The Town of Osoyoos may have to rethink a decision not to use containers — uniform or otherwise — for the curbside collection of recyclables.
Council learned this morning that Recycle BC, which is responsible for residential packaging and paper product recycling throughout the province, wants to eliminate the use of blue bags by 2020.
Currently, those blue bags are collected every second week by Waste Connections of Canada as part of its regular waste management service.
“All curbside collection will be required to be placed in containers, although recycling is allowed to be co-mingled in one container,” explained Jim Dinwoodie, the Town’s Director of Operational Services of the proposed change.
The containers, he added, could be uniform containers owned and distributed by the contractor, containers purchased and maintained by the Town or a diverse collection of containers provided by individual users.
“It’s probably more practical to hire Waste Connections to manage those containers than it is for Town staff to manage those containers,” he told Council. “They tend to break quite a bit and they get stolen or misplaced.
“Or you opt for a system where we say any container is good enough and any citizen-owned container will do for recycling.”
The problem facing the Town with Recycle BC’s announcement, he said, is a five-year curbside collection contract with Waste Connections inked after Council determined not to use Waste Connections uniform containers.
In July 2017, Council voted two-to-one — Councillors Mike Campol and Carol Youngberg were not in attendance — to continue a contract with Waste Collections for the “manual collection” of curbside garbage, recycling and large items.
The contractor had proposed uniform-sized garbage and recycling carts, which it would have provided.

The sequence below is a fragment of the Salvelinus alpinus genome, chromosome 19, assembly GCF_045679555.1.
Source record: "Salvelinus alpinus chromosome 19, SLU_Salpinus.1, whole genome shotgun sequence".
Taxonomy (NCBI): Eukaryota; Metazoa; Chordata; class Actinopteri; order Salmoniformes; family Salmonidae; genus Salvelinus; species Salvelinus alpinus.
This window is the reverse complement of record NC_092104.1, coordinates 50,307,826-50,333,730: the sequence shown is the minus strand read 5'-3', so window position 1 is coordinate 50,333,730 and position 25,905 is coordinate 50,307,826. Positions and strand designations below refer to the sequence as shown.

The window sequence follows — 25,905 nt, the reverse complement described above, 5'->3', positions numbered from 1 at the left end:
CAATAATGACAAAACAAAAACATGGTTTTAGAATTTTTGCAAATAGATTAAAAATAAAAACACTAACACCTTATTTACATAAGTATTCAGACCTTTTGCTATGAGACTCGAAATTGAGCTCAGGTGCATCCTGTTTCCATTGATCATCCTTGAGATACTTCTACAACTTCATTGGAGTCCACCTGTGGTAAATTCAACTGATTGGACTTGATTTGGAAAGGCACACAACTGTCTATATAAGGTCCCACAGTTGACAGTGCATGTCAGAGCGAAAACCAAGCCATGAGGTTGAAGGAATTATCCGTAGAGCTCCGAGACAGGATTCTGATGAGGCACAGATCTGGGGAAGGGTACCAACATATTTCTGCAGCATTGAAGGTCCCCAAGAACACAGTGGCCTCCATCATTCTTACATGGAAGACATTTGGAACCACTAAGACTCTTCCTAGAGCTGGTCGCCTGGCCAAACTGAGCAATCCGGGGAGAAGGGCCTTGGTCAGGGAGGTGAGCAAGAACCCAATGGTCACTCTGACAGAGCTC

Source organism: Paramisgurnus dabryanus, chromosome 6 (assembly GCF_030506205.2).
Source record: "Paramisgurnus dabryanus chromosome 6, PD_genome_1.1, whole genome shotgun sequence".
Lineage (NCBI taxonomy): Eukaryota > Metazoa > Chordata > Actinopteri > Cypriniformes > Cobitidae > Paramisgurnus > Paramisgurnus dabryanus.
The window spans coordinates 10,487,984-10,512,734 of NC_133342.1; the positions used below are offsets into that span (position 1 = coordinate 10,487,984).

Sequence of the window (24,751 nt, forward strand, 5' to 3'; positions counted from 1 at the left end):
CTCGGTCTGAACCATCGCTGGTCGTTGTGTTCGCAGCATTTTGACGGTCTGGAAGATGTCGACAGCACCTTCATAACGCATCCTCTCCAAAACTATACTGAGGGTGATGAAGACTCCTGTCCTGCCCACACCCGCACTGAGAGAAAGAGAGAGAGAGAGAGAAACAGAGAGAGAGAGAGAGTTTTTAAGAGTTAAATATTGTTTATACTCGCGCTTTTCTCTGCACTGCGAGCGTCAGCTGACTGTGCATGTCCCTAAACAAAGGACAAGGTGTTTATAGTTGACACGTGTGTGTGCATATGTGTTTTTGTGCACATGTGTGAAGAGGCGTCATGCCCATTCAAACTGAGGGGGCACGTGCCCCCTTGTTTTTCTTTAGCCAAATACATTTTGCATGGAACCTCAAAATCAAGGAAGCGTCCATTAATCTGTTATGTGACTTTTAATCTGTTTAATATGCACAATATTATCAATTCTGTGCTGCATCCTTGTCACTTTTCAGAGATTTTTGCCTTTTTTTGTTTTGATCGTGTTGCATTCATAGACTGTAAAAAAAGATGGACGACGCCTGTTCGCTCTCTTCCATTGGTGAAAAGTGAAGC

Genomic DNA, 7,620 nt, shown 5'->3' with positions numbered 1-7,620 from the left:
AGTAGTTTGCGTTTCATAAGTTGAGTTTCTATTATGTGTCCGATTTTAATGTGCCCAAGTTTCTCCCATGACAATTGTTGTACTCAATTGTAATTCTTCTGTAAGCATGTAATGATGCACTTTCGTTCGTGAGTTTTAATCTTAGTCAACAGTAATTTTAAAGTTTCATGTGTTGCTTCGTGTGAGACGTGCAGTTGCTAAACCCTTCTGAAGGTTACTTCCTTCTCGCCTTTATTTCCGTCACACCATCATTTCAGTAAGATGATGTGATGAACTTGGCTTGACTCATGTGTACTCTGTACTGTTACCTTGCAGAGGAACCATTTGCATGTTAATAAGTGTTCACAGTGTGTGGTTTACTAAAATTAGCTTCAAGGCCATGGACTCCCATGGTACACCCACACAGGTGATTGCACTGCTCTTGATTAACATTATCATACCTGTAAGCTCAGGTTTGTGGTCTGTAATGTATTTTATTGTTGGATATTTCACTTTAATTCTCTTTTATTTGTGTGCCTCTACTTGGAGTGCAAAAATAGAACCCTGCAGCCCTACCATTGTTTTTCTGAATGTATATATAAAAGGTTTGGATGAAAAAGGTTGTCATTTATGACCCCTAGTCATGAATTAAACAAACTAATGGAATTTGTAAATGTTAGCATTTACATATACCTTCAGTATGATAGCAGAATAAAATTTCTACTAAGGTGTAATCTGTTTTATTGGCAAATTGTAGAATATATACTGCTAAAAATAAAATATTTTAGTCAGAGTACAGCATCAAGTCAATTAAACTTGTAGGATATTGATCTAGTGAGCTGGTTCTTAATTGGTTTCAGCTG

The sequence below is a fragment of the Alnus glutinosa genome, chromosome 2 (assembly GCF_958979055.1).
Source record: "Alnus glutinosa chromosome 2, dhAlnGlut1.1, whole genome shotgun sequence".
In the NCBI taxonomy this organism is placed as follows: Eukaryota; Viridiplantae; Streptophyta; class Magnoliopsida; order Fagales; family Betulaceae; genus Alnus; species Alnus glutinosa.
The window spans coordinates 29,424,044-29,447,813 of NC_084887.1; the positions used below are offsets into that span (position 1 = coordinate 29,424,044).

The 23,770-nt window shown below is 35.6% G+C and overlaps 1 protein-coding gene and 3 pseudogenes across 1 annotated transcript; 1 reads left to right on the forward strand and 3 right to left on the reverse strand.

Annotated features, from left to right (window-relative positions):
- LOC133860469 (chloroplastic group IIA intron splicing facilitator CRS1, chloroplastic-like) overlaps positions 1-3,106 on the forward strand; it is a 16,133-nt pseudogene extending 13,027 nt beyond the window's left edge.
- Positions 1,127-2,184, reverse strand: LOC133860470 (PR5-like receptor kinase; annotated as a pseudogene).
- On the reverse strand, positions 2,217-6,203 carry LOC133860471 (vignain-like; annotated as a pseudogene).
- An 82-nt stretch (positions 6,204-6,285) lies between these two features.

“The Waste collection industry likes the egg containers because it’s less wear and tear on their employees and they’re able to do (collection) a little bit quicker,” Mr. Dinwoodie explained.
“It’s just that they didn’t really budget for those type of trucks for Osoyoos because we deliberately went away from that — and so did the RDOS — so now they may have to purchase a few more of those trucks if we go to those types of containers.”
Last July, Mayor Sue McKortoff expressed concern with the burden the cart system would place on the community’s older population.
“My concern with going with the cart system is there are many large carts, perhaps on small properties,” she said. “If we add an organic one, that would make for four carts.
Mr. Dinwoodie shared that concern this morning.
“Numerous citizens have expressed displeasure with the poor maneuverability of large recycling containers as well as issues with the storage of these containers,” he told Council.
The other option, Mr. Dinwoodie suggested to Council, was for the Town to opt out of the Recycle BC program and look after its own recycling obligations.
“You don’t have to be part of the Recycle BC program,” he said, adding the not-for-profit organization is struggling to meet market demands, largely because of contamination.
“China, which was the market for the recycled paper products, only wants a three-percent contamination rate and the best that the province can do is 13,” he explained. “So they’re losing that market and nobody knows where that new market is for this type of paper products.”
The Town of Osoyoos does receive money from the program in the form of annual subsidies, last year receiving $73,806.
Council accepted the report as information, hearing from Town CAO Barry Romanko that it would be added to the 2019 budget discussion.
Mr. Romanko also noted “Council has been putting monies away in a reserve account for the purchase of bins.”